Commercial Litigation and Arbitration

Daubert — Where Are We?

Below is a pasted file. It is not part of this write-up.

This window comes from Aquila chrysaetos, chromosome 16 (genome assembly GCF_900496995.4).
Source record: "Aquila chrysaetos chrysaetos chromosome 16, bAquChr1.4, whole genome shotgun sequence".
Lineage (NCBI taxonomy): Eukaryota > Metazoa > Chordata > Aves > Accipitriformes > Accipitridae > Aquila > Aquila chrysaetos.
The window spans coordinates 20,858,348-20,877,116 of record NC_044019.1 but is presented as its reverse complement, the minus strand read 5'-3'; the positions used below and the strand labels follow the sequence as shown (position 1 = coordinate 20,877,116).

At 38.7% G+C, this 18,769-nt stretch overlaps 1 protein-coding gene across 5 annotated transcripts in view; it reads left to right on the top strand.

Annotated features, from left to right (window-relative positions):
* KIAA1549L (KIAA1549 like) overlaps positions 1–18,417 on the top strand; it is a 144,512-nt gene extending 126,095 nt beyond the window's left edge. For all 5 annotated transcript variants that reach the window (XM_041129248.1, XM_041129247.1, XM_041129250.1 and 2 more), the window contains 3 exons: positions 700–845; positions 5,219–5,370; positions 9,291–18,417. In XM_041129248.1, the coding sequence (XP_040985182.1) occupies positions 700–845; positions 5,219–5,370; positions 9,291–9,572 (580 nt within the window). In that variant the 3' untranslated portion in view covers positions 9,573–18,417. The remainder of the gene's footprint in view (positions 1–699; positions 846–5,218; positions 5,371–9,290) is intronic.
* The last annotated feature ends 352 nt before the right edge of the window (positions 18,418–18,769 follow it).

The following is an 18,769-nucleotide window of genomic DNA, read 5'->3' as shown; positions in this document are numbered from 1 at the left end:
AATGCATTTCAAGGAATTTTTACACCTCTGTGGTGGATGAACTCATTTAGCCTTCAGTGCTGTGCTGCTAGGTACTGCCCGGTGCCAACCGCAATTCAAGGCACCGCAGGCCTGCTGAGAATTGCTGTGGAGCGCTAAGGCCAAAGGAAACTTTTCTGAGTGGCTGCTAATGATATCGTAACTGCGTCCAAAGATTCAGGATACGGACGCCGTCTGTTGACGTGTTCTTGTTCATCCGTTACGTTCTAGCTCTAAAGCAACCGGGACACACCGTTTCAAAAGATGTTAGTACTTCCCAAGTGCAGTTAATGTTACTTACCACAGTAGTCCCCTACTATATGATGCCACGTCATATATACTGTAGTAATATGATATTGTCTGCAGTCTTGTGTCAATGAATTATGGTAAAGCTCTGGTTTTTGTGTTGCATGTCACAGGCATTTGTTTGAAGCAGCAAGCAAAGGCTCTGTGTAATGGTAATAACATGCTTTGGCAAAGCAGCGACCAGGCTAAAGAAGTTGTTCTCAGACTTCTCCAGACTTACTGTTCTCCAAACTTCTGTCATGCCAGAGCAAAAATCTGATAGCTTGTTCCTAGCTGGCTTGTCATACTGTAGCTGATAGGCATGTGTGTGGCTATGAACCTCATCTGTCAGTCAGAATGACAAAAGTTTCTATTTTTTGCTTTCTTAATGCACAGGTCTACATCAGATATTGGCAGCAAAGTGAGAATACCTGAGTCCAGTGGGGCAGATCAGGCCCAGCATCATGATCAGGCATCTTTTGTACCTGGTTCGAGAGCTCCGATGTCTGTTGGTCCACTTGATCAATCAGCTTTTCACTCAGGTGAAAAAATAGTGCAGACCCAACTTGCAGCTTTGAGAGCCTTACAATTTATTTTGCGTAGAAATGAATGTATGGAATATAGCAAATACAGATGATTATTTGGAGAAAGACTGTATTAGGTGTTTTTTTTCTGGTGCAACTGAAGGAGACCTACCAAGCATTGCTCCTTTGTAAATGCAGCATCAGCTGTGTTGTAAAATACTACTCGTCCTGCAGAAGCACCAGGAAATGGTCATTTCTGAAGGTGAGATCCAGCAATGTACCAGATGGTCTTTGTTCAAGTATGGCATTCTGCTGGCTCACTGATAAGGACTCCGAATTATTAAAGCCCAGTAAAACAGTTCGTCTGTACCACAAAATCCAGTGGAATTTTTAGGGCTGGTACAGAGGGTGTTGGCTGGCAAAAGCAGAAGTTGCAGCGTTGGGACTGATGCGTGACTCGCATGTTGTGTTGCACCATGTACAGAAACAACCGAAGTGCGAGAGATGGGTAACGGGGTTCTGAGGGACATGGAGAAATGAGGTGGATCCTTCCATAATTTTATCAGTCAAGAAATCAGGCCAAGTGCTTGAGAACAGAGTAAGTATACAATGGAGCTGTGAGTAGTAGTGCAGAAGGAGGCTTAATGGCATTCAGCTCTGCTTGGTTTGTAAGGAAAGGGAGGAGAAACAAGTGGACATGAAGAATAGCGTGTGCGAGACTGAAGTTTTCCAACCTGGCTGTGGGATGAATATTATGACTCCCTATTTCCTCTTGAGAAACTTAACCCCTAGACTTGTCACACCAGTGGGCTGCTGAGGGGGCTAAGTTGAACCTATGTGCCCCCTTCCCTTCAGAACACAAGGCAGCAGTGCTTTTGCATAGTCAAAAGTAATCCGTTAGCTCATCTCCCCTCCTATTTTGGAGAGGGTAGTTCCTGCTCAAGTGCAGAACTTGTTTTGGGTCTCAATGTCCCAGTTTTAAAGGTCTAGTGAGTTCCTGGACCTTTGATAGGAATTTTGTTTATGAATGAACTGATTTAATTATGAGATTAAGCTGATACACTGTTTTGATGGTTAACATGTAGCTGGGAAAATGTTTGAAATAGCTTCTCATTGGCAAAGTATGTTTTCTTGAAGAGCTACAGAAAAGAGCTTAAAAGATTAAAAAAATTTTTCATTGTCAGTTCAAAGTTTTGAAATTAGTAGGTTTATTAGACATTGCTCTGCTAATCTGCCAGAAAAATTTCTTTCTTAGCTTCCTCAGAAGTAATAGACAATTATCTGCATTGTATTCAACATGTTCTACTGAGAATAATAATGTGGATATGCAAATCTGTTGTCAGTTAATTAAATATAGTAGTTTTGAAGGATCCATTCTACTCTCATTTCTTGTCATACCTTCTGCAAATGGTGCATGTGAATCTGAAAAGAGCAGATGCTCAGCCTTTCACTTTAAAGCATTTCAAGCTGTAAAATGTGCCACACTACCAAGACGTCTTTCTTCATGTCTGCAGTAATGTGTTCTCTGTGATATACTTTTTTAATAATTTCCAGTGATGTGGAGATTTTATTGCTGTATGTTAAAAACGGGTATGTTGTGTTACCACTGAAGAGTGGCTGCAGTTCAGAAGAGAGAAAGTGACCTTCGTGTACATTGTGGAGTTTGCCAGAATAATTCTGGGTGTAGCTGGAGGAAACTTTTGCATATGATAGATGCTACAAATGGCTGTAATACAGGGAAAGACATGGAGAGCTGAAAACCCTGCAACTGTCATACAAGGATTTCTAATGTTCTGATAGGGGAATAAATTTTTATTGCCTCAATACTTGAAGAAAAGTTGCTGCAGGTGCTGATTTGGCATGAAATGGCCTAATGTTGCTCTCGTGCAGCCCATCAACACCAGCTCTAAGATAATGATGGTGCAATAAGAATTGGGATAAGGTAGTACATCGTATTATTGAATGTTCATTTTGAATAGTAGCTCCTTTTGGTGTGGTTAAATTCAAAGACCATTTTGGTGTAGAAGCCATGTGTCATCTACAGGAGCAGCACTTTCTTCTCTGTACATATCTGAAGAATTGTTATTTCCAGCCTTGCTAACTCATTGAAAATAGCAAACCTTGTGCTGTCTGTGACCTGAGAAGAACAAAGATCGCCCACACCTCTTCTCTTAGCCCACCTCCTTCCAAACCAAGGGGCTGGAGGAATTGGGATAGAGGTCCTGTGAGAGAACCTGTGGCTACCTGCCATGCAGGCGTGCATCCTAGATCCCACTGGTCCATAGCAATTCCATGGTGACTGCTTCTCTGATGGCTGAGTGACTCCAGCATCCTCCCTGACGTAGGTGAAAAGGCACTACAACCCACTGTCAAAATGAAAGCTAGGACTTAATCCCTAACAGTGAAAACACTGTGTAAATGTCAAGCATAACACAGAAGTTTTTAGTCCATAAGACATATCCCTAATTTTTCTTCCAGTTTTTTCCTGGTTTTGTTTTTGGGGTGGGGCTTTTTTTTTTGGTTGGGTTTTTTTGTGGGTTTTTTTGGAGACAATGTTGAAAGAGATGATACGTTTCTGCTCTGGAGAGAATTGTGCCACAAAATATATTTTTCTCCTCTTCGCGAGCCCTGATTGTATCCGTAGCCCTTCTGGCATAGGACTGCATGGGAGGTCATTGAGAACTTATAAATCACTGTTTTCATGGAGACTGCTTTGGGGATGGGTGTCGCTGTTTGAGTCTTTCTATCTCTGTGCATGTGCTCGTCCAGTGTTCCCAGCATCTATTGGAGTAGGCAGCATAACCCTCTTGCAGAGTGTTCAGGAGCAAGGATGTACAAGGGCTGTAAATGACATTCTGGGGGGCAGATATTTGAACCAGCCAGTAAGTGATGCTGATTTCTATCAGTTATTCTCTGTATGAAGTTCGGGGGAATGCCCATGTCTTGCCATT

When Daubert was decided in 1993, it was initially perceived as liberalizing the admissibility of expert evidence — especially novel scientific evidence — because it rejected the strictures of the Frye test. In December 2000, when the Advisory Committee on the Federal Rules of Evidence codified Daubert in Rule 702, the Committee Note observed that: ‛A review of the caselaw after Daubert shows that the rejection of expert testimony is the exception rather than the rule. Daubert did not work a ‘seachange over federal evidence law,’ and the trial court’s role as gatekeeper is not intended to serve as a replacement for the adversary system’“ (citation omitted). Seven years later, compare the Third Circuit’s recent observation in United States v. Ford, 481 F.3d 215, 220 n.6 (3d Cir. 2007): "Although we do not adopt the apparent presumption of exclusion enunciated by the Ninth Circuit, we agree with the spirit of our sister court's exhortation. In particular, district courts should tread carefully when evaluating proffered expert testimony, paying special attention to the relevance prong of Daubert." The seachange may have approached covertly, but it has overtaken us. It is, therefore, refreshing to find cases like Lokai v. Mac Tools, Inc., 2007 U.S. Dist. LEXIS 56188 (S.D. Ohio Aug. 2, 2007): "As the Advisory Committee Notes to Rule 702 indicate, exclusion of expert testimony should be the exception and not the rule, and the trial court's role as gatekeeper is not intended to replace the adversary system.... 'Vigorous cross-examination, presentation of contrary evidence, and careful instruction on the burden of proof are the traditional and appropriate means of attacking shaky but admissible evidence'" (quoting Daubert, 509 U.S. at 595).

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